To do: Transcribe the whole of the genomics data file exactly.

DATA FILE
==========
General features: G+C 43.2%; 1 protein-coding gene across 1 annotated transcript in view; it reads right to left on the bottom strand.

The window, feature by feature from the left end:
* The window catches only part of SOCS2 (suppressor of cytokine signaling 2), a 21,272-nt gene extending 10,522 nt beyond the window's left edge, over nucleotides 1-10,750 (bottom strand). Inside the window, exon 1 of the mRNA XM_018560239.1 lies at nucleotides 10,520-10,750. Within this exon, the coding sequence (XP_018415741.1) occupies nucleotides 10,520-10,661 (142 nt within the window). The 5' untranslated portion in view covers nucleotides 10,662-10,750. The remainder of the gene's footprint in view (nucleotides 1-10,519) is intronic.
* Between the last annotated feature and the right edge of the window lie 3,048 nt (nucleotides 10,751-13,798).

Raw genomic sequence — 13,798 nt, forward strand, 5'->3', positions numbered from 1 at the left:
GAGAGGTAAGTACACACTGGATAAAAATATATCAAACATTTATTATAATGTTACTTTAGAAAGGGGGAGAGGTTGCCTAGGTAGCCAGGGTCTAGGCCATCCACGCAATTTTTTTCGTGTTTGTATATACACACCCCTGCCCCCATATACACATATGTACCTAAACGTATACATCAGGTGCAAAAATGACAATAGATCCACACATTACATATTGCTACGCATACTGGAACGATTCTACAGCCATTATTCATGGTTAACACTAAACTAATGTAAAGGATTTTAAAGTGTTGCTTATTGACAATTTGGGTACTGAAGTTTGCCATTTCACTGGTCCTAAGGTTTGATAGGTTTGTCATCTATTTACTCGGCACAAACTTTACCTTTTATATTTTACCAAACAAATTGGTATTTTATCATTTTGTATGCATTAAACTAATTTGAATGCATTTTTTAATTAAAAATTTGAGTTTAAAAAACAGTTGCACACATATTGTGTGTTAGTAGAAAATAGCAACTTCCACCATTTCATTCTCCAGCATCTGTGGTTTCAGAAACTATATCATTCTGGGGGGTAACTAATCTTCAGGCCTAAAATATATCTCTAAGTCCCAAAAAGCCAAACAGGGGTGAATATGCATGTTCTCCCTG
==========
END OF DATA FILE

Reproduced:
General features: G+C 43.2%; 1 protein-coding gene across 1 annotated transcript in view; it reads right to left on the bottom strand.

The window, feature by feature from the left end:
* The window catches only part of SOCS2 (suppressor of cytokine signaling 2), a 21,272-nt gene extending 10,522 nt beyond the window's left edge, over nucleotides 1-10,750 (bottom strand). Inside the window, exon 1 of the mRNA XM_018560239.1 lies at nucleotides 10,520-10,750. Within this exon, the coding sequence (XP_018415741.1) occupies nucleotides 10,520-10,661 (142 nt within the window). The 5' untranslated portion in view covers nucleotides 10,662-10,750. The remainder of the gene's footprint in view (nucleotides 1-10,519) is intronic.
* Between the last annotated feature and the right edge of the window lie 3,048 nt (nucleotides 10,751-13,798).

Raw genomic sequence — 13,798 nt, forward strand, 5'->3', positions numbered from 1 at the left:
GAGAGGTAAGTACACACTGGATAAAAATATATCAAACATTTATTATAATGTTACTTTAGAAAGGGGGAGAGGTTGCCTAGGTAGCCAGGGTCTAGGCCATCCACGCAATTTTTTTCGTGTTTGTATATACACACCCCTGCCCCCATATACACATATGTACCTAAACGTATACATCAGGTGCAAAAATGACAATAGATCCACACATTACATATTGCTACGCATACTGGAACGATTCTACAGCCATTATTCATGGTTAACACTAAACTAATGTAAAGGATTTTAAAGTGTTGCTTATTGACAATTTGGGTACTGAAGTTTGCCATTTCACTGGTCCTAAGGTTTGATAGGTTTGTCATCTATTTACTCGGCACAAACTTTACCTTTTATATTTTACCAAACAAATTGGTATTTTATCATTTTGTATGCATTAAACTAATTTGAATGCATTTTTTAATTAAAAATTTGAGTTTAAAAAACAGTTGCACACATATTGTGTGTTAGTAGAAAATAGCAACTTCCACCATTTCATTCTCCAGCATCTGTGGTTTCAGAAACTATATCATTCTGGGGGGTAACTAATCTTCAGGCCTAAAATATATCTCTAAGTCCCAAAAAGCCAAACAGGGGTGAATATGCATGTTCTCCCTG